William Tryon (1729-1788) was Royal Governor of North Carolina from 1765 to 1771, and served as the last Royal Governor of New York. A professional soldier, he was appointed Lieutenant Governor of North Carolina in 1764, and upon Arthur Dobbs’s death the next year he became Governor. In 1757 he married Margaret Wake, a London heiress. He rigidly obeyed the instructions of his superiors and rigorously enforced the dictates of the British government. He made New Bern the provincial capital, and built there one of the finest governmental seats in the colonies– later called derisively, Tryon’s Palace.
Tryon inherited a province where settlers in the west were becoming progressively dissatisfied with the local officials appointed by the royal government. Politicians from the numerous yet sparsely-settled eastern counties dominated the few large western counties where the population was booming. Local sheriffs supported by judges appointed by the provincial government had complete control over the “backcountry” regions. Many of the administrative officers appeared motivated solely by their own personal profit, and the entire system was believed to be corrupt. The effort to eliminate this system of government became known as the War of The Regulation, and opposition to the Royal Governor’s administration became known as the Regulators.
Present-day Randolph County was then roughly the western half of Orange County (now eastern Randolph) and eastern Rowan County (now west of Asheboro). The Sandy Creek community was the home of the most active Regulators, including James Hunter, Benjamin Merrill, Peter Craven, Rednap Howell and Herman Husband. The Holly Spring community was home to others such as Herman Cox and William Moffitt. The creation of Guilford County in 1771 (including the area set off as Randolph in 1779 and Rockingham in 1785) was a political strategy to separate “the main Body of the Insurgents” from the rest of Orange and Rowan counties.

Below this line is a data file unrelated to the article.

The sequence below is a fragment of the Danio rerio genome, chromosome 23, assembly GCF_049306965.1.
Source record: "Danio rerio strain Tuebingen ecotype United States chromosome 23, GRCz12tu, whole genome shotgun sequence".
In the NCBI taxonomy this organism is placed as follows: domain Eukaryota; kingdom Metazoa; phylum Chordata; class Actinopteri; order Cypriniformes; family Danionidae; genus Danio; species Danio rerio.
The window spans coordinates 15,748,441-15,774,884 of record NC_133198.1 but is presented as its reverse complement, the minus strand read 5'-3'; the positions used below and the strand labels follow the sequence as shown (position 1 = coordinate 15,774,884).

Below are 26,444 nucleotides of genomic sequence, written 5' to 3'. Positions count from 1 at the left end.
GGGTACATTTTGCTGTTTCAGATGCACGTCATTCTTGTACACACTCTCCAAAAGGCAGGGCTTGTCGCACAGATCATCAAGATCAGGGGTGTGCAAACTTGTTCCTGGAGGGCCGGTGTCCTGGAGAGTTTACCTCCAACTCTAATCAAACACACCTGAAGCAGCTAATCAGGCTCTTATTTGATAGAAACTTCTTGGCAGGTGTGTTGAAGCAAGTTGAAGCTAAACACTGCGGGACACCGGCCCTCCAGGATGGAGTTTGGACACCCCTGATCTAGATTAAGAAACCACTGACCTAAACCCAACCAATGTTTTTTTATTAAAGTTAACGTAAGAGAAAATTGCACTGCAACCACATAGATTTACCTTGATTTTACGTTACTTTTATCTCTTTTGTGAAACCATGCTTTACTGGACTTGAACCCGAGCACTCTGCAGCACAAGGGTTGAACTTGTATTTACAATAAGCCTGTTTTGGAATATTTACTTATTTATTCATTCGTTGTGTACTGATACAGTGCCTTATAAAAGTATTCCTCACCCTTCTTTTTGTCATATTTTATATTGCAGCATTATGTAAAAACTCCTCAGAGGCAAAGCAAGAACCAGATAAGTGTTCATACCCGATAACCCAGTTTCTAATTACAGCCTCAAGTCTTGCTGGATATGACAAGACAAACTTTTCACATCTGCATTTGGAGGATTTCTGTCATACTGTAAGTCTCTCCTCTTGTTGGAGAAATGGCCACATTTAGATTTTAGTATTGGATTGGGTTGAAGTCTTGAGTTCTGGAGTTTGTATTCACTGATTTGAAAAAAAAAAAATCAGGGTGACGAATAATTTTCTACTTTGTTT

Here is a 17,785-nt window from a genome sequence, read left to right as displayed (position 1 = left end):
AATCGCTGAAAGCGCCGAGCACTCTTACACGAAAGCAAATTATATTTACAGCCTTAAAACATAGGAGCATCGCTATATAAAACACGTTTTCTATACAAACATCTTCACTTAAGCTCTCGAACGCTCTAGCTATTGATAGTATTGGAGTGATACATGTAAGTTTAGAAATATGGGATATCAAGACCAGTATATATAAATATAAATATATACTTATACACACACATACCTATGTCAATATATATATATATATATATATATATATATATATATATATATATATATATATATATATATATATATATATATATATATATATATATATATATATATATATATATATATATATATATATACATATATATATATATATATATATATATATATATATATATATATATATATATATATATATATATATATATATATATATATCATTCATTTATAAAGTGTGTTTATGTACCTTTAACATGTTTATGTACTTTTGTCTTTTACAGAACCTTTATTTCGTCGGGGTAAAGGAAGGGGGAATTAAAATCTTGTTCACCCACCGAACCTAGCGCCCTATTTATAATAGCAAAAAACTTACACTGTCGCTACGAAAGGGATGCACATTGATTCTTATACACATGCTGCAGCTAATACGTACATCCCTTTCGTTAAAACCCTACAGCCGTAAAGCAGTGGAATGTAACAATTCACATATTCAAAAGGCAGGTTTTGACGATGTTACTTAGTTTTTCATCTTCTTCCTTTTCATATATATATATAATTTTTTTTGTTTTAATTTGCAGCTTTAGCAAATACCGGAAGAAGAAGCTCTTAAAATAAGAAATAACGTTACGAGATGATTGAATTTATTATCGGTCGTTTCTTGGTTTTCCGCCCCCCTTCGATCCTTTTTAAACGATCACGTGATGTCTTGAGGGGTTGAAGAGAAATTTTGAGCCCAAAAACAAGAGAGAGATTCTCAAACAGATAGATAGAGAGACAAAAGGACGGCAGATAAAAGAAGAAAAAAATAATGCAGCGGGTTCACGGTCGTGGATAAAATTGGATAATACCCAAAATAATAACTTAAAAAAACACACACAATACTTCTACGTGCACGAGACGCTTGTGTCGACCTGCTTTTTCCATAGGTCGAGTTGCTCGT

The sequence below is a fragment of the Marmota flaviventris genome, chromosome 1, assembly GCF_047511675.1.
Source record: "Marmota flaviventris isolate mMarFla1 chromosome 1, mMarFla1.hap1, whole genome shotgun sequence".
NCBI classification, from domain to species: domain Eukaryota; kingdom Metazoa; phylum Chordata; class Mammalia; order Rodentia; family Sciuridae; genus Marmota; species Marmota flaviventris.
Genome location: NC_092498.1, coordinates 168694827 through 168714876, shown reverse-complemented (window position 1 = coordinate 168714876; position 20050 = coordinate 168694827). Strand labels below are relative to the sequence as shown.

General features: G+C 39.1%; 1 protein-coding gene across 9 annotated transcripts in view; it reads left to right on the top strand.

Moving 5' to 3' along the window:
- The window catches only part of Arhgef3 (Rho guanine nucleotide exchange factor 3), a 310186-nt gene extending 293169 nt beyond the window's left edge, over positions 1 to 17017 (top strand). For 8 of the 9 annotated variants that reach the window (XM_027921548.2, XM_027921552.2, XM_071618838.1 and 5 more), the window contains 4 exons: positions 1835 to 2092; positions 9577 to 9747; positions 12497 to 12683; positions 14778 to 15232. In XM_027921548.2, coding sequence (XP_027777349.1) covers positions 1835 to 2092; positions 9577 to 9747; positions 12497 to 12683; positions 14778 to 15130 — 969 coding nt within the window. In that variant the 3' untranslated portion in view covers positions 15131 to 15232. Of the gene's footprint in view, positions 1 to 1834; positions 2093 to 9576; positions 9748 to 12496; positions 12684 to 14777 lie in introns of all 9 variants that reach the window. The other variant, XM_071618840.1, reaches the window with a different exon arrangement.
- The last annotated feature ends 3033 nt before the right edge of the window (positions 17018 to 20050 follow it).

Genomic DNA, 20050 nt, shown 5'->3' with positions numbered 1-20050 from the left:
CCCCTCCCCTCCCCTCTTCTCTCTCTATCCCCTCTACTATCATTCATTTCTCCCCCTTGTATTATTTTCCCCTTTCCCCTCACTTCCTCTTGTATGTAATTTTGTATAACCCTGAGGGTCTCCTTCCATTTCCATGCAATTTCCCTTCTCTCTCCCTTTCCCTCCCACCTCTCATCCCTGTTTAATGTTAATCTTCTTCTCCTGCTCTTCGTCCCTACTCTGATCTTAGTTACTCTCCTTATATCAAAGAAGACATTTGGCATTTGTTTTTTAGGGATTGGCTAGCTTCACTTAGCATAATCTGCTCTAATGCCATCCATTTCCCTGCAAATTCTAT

In June, 1768 a committee of Regulators met at Thomas Cox’s Mill (on Millstone Creek, downstream about 200 feet from the present Raymond Cox Mill near Buffalo Ford) to demand redress from the government.. At their request James Hunter and Rednap Howell journeyed to Wilmington, met with Governor Tryon, and presented the grievances of the backcountry. Tryon and the Royal Council summarily rejected the various petitions of the Regulators, and demanded that the inhabitants obey the law and pay their taxes. That summer Tryon took a personal tour of the backcountry, listening to the grievances of unhappy settlers but more importantly testing the loyalty of the county militias. (He scheduled musters of the local troops in Orange, Rowan and Mecklenburg counties, where he summoned the men to take the Royal Standard in place of their county flags.) Tryon left Hillsborough on August 17th and arrived in Salisbury late on the 18th—an extremely fast trip on horseback. His return trip was more impressive: the Governor, at the head of the Mecklenburg and Rowan militias, marched as one brigade through the heart of Regulator country on his way to Hillsborough. Tryon spent the night of Friday September 16th at “Deep River Camp,” with no note of how he crossed the river. His show of force overawed the disgruntled backcountry settlers, and put off the shooting war for three more years.
The long-delayed battle finally happened on May 16, 1771, and took 2 hours. The disorganized Regulators lost to the professional soldier, and Tryon took as many of the ring-leaders prisoner as he could catch. After the battle Tryon and his army moved west, taking a southern route toward the Wachovia Settlement.